During the 1980s, Bok's stance on the role of higher education often came in the form of a defense of elite colleges from polemicists on the right.
The Reagan administration made drastic cuts in the federal education budget, and then-Secretary of Education William J. Bennett hurled attack after attack against selective private colleges, accusing them of being too expensive, elitist and academically unfocused.
Bennett especially attacked the Core Curriculum, the undergraduate education showpiece begun under Bok, for not grounding students in the central tenets of Western civilization.
Even after Bennett had left the Department of Education, Bok continued to paint a picture of higher education under siege, pointing to ongoing budget cuts, cynicism about the academy and, most recently, a federal probe into colleges' financial practices.
While Bok has continued to oppose conservative critics with defensive salvoes like this spring's annual report to the Overseers, the president has also fine-tuned his own vision of what universities should do for the country.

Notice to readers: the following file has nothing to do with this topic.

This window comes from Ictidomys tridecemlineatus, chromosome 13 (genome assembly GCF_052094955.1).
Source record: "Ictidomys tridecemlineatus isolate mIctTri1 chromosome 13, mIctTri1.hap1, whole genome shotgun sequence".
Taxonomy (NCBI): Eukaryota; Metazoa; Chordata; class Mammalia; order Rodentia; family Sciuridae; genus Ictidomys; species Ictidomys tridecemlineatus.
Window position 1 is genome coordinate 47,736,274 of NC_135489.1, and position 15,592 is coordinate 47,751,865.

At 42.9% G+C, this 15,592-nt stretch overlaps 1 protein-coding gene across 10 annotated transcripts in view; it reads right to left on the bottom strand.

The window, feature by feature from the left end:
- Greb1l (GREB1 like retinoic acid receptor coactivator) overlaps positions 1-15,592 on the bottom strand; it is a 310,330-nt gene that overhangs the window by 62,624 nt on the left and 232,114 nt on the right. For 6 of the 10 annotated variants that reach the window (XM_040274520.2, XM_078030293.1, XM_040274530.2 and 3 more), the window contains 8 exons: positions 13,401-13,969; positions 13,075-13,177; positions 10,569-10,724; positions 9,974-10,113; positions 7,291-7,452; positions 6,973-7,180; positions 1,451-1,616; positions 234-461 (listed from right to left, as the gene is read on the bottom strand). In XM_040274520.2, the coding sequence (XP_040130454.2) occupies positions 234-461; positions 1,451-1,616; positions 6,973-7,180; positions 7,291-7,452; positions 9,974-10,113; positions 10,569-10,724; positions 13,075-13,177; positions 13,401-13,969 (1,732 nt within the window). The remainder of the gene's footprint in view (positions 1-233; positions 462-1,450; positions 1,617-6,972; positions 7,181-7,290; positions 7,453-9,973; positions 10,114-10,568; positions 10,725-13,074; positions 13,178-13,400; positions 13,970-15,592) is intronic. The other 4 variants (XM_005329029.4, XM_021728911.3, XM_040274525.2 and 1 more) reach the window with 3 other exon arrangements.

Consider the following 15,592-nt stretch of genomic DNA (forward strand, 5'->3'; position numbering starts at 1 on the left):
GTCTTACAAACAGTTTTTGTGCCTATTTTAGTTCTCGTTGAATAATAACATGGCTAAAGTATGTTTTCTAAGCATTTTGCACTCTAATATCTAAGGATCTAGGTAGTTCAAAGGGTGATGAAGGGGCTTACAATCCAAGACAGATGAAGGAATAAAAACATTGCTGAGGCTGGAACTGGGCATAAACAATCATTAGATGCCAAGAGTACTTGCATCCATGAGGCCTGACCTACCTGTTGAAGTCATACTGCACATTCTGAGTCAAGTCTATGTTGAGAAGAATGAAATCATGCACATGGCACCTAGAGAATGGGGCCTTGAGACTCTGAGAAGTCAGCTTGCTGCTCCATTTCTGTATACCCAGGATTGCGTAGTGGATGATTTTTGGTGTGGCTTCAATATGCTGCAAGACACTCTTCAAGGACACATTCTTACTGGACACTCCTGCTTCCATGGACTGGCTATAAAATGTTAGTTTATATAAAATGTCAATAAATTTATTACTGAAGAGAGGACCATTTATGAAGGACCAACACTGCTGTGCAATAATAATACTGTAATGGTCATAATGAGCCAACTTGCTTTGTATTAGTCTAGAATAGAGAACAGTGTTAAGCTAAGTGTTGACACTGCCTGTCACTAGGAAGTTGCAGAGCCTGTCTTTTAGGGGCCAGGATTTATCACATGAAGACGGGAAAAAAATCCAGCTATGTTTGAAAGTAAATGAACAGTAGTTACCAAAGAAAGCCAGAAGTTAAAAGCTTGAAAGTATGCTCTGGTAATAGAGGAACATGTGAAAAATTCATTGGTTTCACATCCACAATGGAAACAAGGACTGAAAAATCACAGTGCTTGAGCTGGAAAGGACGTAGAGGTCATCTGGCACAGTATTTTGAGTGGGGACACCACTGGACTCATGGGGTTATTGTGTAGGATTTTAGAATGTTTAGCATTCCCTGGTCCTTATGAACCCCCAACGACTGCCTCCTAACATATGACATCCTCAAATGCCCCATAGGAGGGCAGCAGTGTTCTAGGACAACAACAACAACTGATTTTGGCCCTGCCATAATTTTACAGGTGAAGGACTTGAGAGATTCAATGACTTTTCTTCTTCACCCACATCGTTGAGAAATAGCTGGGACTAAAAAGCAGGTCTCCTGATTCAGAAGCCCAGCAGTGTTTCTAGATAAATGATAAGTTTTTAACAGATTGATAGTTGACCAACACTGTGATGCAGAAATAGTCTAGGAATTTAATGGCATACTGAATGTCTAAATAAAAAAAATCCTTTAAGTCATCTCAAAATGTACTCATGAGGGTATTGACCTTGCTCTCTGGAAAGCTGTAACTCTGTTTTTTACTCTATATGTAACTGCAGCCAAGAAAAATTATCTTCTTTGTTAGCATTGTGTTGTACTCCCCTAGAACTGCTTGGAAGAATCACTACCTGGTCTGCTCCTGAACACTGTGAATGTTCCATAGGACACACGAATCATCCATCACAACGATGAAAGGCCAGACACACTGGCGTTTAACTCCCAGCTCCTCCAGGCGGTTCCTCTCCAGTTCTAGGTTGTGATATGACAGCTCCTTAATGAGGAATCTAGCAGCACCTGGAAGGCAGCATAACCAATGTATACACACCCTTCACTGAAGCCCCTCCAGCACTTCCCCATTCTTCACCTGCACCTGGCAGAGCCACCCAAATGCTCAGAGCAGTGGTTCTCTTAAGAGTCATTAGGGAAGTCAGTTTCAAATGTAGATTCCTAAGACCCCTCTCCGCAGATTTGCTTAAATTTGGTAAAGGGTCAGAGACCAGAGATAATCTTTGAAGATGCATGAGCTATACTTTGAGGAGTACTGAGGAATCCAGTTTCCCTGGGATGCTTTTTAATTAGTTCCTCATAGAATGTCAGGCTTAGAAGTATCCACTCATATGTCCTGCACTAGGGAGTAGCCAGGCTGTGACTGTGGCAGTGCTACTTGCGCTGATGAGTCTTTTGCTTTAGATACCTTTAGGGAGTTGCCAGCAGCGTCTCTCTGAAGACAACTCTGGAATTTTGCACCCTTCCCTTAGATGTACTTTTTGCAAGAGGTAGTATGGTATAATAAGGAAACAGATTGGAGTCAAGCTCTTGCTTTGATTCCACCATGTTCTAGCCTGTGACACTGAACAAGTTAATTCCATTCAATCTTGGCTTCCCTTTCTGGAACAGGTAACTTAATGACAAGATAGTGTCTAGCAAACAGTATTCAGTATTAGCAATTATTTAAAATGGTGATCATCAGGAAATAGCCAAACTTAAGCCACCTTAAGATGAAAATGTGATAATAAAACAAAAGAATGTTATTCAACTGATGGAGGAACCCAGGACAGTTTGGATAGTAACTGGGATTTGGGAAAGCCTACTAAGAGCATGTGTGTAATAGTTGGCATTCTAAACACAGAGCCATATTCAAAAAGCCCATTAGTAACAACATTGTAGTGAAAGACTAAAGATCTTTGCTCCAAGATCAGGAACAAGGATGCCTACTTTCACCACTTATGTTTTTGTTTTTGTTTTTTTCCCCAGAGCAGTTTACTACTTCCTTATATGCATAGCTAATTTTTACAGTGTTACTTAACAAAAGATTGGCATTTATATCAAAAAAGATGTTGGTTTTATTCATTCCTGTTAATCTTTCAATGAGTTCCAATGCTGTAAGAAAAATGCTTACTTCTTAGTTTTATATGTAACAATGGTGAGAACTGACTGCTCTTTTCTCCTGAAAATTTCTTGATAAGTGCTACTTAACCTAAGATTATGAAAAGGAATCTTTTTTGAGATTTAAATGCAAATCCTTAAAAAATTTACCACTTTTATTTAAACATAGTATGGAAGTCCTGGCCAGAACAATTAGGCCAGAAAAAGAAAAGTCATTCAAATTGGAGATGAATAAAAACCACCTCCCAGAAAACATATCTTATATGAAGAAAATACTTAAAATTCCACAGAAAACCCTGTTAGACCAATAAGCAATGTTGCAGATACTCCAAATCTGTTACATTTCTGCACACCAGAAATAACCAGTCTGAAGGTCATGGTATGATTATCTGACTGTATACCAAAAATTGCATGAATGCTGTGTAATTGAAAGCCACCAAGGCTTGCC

In a book published this year, Universities and the Future of America, Bok urges higher education to take the lead in the economic and social revitalization of the country. They can, he writes, instigate social change by exercising influence in the corporate and public sectors and by broadening their own student's educations.
Bok often uses the rhetoric of national reform when pushing his plans for the University. For instance, he has framed his ongoing campaign to internationalize the student body and liberal arts curriculum as critical for the country's well-being.